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Looking for some help to get me out of my paralysis by analysis for new skis

post #1 of 10
Thread Starter 
Hello everyone, I've read a lot of your posts before tossing my question into the fire. I hope you won't mind giving me some advice to get me out of this funk I've put myself when it comes to purchasing a new set of skis. Apologies for the length, I'm just passionate about this and after reading so many great posts from you guys I just wanted to open myself up.

I'll start with my physical stats:

Height: 5'6-7"
Weight:~195 lbs (before Turkey day I was 192, then jumped to 200 after the gorge, but I fluctuate in the 90's)
Athletic ability: I go to the gym year round and work on cross-training activities, I am pretty strong though in high school I was in the band, not playing sports :P
Abilitiy: Can do all blues but avoid any with moguls. Can handle east-coast blacks and am venturing into more blacks in the west
Problems: My knees weren't so happy with my choice to take-up skiing

The shorter version:
My current skis are 158cm Atomic e.TL (110-70-101). I've learned that this model is called easy to learn and is meant for new skiers looking to become intermediate. I ended up with them after my girlfriend determined they were too long for her and since they worked well for me I bought them at the end of the season-long rental period.

My problems with them are that they don't handle the east coast hard-pack/frozen granular/ice very well, and they sunk in the several feet of powder I got in Utah. So I think it's time to get a new pair of skis.

Where I ski:
I live in New York but alternate skiing between the East and Rockies. Got in 15 days last year, with 9 East/6 Rockies, but this year I bought the summit pass in Colorado and it'll be either 50/50 or skew towards the Rockies (1 trip down, at least 3-4 more planned between CO and Utah).

What I demoed:
I just spent the weekend at Breck and demo'd two sets of skis: the K2 Xplorer (170cm) and the Line Prophet 90 (172cm) both reccomended by my favorite shop in Washington, DC for a mix of east/west skiing. Conditions were much more remeniscent of the East (hard pack, some ice) than what I'm used to out there, but since I was demo'ing for an all-condition ski, I was actually happy to get to test that way. My first day with the Xplorer's was great, it's definitely a bigger ski than what I'm used (both in length and width), but I could carve turns on the frontside well, there was no fresh snow to try anything else out. The next day I traded for the Line, and I think my legs were just fatigued and I had a miserable start to the day (the hard conditions definitely wear you down). After a lunch break, I definitely felt fresher, and was starting to enjoy and get the hang of the ski. Some of the times if I got my position right, I could really get the ski to pop me out of a turn and that was a great feeling. I kept the lines for day three and fatigue was definitely an issue. My friend suggested that I might be putting in too much effort to turn with them, and he suggested that the deeper sidecut of the Xplorer's might be the better bet for me.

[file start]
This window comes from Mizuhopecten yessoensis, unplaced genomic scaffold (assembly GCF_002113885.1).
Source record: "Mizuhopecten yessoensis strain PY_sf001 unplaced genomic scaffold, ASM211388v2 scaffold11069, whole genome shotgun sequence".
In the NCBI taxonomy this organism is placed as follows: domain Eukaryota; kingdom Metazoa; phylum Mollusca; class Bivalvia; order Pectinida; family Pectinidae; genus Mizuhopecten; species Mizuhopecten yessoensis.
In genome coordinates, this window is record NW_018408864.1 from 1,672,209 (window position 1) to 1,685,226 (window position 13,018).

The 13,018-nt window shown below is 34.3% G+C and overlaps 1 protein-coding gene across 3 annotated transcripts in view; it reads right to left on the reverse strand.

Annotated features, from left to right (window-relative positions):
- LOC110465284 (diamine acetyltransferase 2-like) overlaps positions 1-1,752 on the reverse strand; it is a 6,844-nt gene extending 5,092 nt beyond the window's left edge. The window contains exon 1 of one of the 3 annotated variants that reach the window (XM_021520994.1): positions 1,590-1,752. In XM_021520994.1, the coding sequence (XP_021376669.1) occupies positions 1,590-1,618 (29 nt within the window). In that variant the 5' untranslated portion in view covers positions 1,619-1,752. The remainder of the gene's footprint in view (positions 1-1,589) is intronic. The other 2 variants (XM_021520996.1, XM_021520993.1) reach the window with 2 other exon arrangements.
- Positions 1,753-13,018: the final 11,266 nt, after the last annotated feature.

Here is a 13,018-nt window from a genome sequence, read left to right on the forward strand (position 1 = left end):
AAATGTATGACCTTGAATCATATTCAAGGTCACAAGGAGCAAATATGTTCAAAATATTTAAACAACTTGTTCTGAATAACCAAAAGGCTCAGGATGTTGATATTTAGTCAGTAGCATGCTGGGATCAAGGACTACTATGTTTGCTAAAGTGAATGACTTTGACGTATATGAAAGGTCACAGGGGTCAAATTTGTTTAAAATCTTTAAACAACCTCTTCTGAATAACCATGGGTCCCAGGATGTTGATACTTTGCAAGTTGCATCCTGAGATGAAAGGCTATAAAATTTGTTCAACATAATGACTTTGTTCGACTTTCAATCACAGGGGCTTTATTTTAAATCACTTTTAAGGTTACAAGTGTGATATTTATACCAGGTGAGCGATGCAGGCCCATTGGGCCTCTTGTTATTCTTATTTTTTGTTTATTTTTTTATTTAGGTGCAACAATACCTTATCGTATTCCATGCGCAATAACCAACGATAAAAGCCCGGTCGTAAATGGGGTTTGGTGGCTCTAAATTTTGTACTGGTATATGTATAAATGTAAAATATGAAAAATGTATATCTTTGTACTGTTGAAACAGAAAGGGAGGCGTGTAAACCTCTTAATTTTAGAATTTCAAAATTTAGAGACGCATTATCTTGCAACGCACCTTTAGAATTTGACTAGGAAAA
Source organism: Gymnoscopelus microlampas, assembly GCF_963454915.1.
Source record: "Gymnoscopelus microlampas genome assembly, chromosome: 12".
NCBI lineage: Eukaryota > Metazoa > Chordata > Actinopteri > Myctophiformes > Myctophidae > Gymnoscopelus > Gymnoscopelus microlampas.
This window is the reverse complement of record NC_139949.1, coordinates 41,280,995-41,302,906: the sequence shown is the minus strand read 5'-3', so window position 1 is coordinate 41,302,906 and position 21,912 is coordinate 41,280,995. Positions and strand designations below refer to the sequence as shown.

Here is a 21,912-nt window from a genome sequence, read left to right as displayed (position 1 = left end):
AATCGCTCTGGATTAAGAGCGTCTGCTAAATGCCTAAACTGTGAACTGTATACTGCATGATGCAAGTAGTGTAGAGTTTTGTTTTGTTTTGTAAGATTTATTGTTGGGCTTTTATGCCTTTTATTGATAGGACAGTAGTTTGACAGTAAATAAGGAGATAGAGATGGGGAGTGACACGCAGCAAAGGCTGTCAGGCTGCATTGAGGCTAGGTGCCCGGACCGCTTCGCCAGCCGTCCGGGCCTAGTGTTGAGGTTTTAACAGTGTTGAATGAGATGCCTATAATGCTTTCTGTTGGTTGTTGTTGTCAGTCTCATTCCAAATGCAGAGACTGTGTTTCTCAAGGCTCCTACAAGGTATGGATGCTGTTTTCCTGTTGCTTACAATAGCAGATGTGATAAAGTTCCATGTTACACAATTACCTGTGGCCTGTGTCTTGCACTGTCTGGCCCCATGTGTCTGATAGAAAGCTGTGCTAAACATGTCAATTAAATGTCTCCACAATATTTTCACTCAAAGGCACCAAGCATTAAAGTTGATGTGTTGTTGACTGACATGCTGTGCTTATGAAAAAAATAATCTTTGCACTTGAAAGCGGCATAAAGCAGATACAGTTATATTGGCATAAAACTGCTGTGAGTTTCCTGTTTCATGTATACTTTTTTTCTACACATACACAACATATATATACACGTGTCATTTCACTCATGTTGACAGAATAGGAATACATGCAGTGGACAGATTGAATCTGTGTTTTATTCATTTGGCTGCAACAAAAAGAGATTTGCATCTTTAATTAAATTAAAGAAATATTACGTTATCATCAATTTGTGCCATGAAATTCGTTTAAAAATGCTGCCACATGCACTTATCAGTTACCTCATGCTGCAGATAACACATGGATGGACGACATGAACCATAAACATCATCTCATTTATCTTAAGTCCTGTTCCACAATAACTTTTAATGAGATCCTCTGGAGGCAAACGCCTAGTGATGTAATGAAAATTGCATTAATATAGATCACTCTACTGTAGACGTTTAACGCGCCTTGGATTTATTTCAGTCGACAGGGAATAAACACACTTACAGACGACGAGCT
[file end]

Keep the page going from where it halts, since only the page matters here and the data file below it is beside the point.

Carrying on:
What I ski:
I have skied primarily in the frontside, but I know that I won't be there forever. My first black-diamond bowl in Big Sky was an amazing experience and I loved every second of it. The year when I hit the Montezuma bowl in A-Basin I fell twice pretty much face-planting (but it was soft, so no problem there). And though I've had semi-miserable experience with it to date, I'd love to catch-on to what everyone raves about with deeper powder (we were getting feet a day in Utah) though Utah seems to always be able to put me back in my place.

In the East I have done all but the double black run at Snowshoe. I go pretty fast and my technique is improving. I am gaining more and more confidence in frozen granular/hard pack and want to be able to rip through it, but that's making the best of a less-ideal situation. What I loved were the times with the half foot of new snow where I really got to play and I also sneaked into one of the race runs in Stowe and that was an absolutely exhilirating run. I was FLYING!

With my knee problems I am pretty terrified of moguls. Though a shop guy told me that if I was in search of fresh snow, moguls would be unavoidable. I hope that's not the case!

The conflict (i.e. why I need your help):
While I enjoyed the Xplorer's my first day, I wasn't completely in awe of it. That could have as much to do with the fact that it was my first day of the season, or that my technique is not where it needs to be to appreciate what the ski was giving me. With the Line Prophet's I may not have given them a fair shake, because my body was fatigued due to the harder snow conditions. But with all of that in mind, it's hard to part with $650 if I didn't feel I absolutely loved what I was on.

This is made more difficult when I look at some of the sites and see older models or used demos selling for 300 bucks with bindings. I was considering purchasing a 167cm Apache Recon for under 300. It gets great reviews from the skiing media and mixed but generally positive write-ups on the board. The reason I was looking at it is because its similar to the Xplorer, but is slightly more geared to the frontside, which if I'm honest with myself is primarily what I ski on (though I will be venturing to the bowls as the season progresses).